Yardage cost is the non-feed cost per head for every day that an animal is fed harvested feed in some form of confinement. Yardage is usually associated with calves and yearlings in the feedlot, but this concept can apply to drylotted or wintering cows as well.
The warmer weather and spring migration this March have us all thinking of better days ahead. Unfortunately, it also has us thinking about flooding again this spring.
In abnormal situations, like with the packing plant closure we’re currently dealing with, pork producers may need to “hold” their pigs past normal marketing dates in order for other processing options to open up. We can accomplish that in two ways: altering internal barn environment and changing diets.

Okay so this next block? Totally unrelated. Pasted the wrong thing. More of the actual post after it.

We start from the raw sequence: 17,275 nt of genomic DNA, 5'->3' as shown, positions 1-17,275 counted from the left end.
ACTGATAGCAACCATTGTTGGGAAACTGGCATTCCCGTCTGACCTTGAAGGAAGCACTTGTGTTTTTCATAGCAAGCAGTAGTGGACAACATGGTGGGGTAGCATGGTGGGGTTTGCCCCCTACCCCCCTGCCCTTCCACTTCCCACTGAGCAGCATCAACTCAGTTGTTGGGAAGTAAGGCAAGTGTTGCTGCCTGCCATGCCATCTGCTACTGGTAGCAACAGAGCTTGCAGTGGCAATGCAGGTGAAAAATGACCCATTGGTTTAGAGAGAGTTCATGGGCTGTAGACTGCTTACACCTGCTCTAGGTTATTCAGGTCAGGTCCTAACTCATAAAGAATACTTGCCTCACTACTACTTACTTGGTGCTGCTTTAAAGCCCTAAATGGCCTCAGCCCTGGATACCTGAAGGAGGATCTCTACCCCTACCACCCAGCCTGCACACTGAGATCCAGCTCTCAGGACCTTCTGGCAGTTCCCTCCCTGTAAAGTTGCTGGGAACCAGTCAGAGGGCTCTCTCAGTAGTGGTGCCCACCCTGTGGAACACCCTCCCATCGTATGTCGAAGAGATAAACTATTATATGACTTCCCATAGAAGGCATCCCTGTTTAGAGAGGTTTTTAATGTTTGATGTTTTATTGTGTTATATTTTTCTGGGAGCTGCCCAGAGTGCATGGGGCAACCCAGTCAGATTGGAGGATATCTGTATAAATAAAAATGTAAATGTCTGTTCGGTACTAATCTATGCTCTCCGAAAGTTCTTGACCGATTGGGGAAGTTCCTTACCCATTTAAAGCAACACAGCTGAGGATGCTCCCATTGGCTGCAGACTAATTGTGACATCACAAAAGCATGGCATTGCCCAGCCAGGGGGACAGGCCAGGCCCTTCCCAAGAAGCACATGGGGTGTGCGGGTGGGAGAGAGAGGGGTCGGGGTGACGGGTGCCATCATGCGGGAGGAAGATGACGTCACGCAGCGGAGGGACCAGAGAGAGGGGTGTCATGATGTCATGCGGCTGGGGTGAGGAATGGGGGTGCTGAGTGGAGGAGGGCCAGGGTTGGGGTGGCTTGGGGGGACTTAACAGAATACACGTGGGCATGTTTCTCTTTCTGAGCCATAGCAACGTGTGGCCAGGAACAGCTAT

Creep-feeding should be evaluated on yearly basis to determine if it will provide production and economic benefits to the operation.
In South Dakota the Department of Agriculture Feed & Animal Remedy Program is the agency that oversees the manufacturing, licensing and labeling of animal feeds and remedies. Local foods producers interested in selling pet foods or pet treats need to be in compliance with this program.
Before pricing forages, producers will want to have a good understanding about the cost of growing a ton of hay, alfalfa or straw.
Liver abscesses are a great example of an important value robber in feedlot cattle that’s not immediately apparent.
In an effort to prevent increasing the winter feed bill, a new bale feeder design or feeding plan may need to be developed and put into action in order to manage hay waste this winter.
La primavera en el Medio Oeste siempre trae el riesgo de inundaciones, sea por la nieve que se derrite o por lluvia en exceso.